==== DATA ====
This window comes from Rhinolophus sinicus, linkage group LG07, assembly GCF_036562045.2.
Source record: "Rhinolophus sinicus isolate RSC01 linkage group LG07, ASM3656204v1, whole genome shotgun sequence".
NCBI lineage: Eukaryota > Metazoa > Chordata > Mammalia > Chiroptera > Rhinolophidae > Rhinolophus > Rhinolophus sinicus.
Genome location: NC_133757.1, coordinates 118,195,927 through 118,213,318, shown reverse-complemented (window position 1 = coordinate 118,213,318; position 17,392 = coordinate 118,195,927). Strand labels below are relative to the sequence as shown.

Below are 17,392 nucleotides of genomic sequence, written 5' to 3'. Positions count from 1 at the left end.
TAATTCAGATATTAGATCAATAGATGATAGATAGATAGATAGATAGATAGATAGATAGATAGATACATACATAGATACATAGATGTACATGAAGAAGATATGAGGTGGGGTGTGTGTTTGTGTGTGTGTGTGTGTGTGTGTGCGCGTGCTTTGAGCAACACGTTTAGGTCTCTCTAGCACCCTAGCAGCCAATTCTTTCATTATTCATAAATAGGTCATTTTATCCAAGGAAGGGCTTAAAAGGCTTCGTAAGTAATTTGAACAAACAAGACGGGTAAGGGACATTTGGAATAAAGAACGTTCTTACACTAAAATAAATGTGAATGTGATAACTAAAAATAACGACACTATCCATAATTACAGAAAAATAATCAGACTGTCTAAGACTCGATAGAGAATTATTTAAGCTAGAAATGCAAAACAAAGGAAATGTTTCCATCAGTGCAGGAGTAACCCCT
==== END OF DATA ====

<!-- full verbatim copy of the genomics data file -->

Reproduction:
This window comes from Rhinolophus sinicus, linkage group LG07, assembly GCF_036562045.2.
Source record: "Rhinolophus sinicus isolate RSC01 linkage group LG07, ASM3656204v1, whole genome shotgun sequence".
NCBI lineage: Eukaryota > Metazoa > Chordata > Mammalia > Chiroptera > Rhinolophidae > Rhinolophus > Rhinolophus sinicus.
Genome location: NC_133757.1, coordinates 118,195,927 through 118,213,318, shown reverse-complemented (window position 1 = coordinate 118,213,318; position 17,392 = coordinate 118,195,927). Strand labels below are relative to the sequence as shown.

Below are 17,392 nucleotides of genomic sequence, written 5' to 3'. Positions count from 1 at the left end.
TAATTCAGATATTAGATCAATAGATGATAGATAGATAGATAGATAGATAGATAGATAGATAGATACATACATAGATACATAGATGTACATGAAGAAGATATGAGGTGGGGTGTGTGTTTGTGTGTGTGTGTGTGTGTGTGTGCGCGTGCTTTGAGCAACACGTTTAGGTCTCTCTAGCACCCTAGCAGCCAATTCTTTCATTATTCATAAATAGGTCATTTTATCCAAGGAAGGGCTTAAAAGGCTTCGTAAGTAATTTGAACAAACAAGACGGGTAAGGGACATTTGGAATAAAGAACGTTCTTACACTAAAATAAATGTGAATGTGATAACTAAAAATAACGACACTATCCATAATTACAGAAAAATAATCAGACTGTCTAAGACTCGATAGAGAATTATTTAAGCTAGAAATGCAAAACAAAGGAAATGTTTCCATCAGTGCAGGAGTAACCCCT